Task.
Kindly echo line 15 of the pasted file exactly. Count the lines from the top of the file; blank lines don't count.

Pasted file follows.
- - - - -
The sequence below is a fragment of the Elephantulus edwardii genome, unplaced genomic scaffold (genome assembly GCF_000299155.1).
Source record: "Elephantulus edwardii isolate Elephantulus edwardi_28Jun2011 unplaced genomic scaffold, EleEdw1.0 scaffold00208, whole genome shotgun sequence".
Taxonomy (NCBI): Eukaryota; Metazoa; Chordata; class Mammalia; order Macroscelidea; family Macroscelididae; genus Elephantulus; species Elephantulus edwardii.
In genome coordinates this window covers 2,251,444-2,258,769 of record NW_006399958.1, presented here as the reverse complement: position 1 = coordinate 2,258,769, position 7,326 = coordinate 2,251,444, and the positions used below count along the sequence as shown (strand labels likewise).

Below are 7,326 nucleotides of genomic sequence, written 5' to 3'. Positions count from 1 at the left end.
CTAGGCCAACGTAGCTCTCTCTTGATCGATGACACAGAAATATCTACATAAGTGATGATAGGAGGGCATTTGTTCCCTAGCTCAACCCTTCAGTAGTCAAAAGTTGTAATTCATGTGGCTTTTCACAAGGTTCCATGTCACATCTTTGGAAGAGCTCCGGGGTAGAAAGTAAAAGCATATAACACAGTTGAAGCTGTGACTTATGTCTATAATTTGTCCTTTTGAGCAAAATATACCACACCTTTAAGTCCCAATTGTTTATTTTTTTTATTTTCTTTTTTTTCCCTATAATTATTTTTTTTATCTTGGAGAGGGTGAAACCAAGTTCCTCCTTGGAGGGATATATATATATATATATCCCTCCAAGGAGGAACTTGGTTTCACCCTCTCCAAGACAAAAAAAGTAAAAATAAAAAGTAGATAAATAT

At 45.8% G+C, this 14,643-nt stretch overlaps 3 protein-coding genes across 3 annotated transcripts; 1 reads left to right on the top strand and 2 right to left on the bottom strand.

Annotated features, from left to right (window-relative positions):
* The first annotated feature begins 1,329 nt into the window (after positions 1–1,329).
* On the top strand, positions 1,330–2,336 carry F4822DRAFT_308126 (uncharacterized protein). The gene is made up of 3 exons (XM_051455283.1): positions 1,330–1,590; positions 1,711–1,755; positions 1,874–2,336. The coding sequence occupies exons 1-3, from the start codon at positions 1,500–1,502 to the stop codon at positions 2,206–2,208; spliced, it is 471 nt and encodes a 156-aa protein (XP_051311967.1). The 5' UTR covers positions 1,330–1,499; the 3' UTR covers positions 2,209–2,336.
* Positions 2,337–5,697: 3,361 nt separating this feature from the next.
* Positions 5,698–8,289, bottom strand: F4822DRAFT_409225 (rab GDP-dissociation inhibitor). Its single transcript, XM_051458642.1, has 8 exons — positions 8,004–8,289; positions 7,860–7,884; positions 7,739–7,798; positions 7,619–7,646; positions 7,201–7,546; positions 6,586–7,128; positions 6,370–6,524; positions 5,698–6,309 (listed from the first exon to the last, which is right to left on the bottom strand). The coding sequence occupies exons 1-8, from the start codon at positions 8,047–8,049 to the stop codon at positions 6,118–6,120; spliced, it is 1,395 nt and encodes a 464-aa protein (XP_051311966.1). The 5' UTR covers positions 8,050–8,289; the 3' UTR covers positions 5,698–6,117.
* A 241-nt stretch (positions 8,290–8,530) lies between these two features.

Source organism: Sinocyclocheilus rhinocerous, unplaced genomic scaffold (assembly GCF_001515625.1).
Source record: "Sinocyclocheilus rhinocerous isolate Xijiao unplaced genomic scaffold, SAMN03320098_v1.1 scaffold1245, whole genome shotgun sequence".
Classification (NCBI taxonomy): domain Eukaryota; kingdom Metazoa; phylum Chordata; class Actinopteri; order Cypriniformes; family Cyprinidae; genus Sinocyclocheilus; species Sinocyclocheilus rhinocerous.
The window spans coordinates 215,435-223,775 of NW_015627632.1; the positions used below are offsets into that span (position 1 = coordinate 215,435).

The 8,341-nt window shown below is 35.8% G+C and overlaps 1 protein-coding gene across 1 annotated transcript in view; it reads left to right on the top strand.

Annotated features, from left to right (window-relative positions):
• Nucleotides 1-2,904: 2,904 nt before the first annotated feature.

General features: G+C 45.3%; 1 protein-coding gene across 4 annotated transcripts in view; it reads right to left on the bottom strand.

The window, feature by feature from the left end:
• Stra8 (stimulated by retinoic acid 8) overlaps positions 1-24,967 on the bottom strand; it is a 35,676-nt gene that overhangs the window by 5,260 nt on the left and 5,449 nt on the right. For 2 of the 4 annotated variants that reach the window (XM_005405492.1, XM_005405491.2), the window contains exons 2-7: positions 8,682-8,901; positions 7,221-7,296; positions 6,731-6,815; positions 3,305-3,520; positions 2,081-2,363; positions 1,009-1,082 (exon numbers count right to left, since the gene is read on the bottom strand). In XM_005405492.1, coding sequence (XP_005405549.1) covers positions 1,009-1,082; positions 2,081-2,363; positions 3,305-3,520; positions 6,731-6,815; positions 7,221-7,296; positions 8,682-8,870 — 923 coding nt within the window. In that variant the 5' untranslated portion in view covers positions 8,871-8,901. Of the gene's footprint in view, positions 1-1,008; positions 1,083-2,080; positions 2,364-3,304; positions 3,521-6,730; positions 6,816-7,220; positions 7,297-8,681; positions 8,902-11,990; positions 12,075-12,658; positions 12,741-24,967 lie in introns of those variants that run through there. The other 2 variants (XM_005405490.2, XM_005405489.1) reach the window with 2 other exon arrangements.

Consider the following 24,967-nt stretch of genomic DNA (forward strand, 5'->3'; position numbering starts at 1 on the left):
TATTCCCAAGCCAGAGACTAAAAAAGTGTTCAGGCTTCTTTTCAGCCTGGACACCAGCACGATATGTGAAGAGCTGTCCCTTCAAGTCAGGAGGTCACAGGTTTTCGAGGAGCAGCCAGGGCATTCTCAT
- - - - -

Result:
Source record: "Sinocyclocheilus rhinocerous isolate Xijiao unplaced genomic scaffold, SAMN03320098_v1.1 scaffold1245, whole genome shotgun sequence".